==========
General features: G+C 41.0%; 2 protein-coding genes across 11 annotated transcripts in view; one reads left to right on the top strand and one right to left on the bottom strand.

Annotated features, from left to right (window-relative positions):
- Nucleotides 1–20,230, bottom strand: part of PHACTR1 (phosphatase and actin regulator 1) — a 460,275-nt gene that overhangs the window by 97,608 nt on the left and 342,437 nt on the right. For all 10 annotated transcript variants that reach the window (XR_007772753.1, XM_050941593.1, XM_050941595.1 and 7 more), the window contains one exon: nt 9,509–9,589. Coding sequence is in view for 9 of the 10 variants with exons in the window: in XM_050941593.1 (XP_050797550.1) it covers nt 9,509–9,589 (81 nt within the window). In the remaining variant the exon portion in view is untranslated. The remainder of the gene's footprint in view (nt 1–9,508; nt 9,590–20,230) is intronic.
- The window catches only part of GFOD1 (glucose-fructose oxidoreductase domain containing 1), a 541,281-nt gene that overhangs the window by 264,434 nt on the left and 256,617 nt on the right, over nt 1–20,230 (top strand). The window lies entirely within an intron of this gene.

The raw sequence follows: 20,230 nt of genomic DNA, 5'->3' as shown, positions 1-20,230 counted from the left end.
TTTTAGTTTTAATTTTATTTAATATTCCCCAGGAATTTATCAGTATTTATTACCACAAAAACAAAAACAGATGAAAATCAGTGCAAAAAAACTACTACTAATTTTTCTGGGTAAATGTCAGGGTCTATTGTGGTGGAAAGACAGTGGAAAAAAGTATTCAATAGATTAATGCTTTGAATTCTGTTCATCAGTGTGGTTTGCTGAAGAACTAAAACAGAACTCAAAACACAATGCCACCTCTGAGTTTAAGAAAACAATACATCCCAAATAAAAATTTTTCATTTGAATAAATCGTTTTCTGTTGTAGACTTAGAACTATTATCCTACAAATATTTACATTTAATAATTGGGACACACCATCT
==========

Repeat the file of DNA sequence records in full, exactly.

General features: G+C 41.0%; 2 protein-coding genes across 11 annotated transcripts in view; one reads left to right on the top strand and one right to left on the bottom strand.

Annotated features, from left to right (window-relative positions):
- Nucleotides 1–20,230, bottom strand: part of PHACTR1 (phosphatase and actin regulator 1) — a 460,275-nt gene that overhangs the window by 97,608 nt on the left and 342,437 nt on the right. For all 10 annotated transcript variants that reach the window (XR_007772753.1, XM_050941593.1, XM_050941595.1 and 7 more), the window contains one exon: nt 9,509–9,589. Coding sequence is in view for 9 of the 10 variants with exons in the window: in XM_050941593.1 (XP_050797550.1) it covers nt 9,509–9,589 (81 nt within the window). In the remaining variant the exon portion in view is untranslated. The remainder of the gene's footprint in view (nt 1–9,508; nt 9,590–20,230) is intronic.
- The window catches only part of GFOD1 (glucose-fructose oxidoreductase domain containing 1), a 541,281-nt gene that overhangs the window by 264,434 nt on the left and 256,617 nt on the right, over nt 1–20,230 (top strand). The window lies entirely within an intron of this gene.

The raw sequence follows: 20,230 nt of genomic DNA, 5'->3' as shown, positions 1-20,230 counted from the left end.
TTTTAGTTTTAATTTTATTTAATATTCCCCAGGAATTTATCAGTATTTATTACCACAAAAACAAAAACAGATGAAAATCAGTGCAAAAAAACTACTACTAATTTTTCTGGGTAAATGTCAGGGTCTATTGTGGTGGAAAGACAGTGGAAAAAAGTATTCAATAGATTAATGCTTTGAATTCTGTTCATCAGTGTGGTTTGCTGAAGAACTAAAACAGAACTCAAAACACAATGCCACCTCTGAGTTTAAGAAAACAATACATCCCAAATAAAAATTTTTCATTTGAATAAATCGTTTTCTGTTGTAGACTTAGAACTATTATCCTACAAATATTTACATTTAATAATTGGGACACACCATCT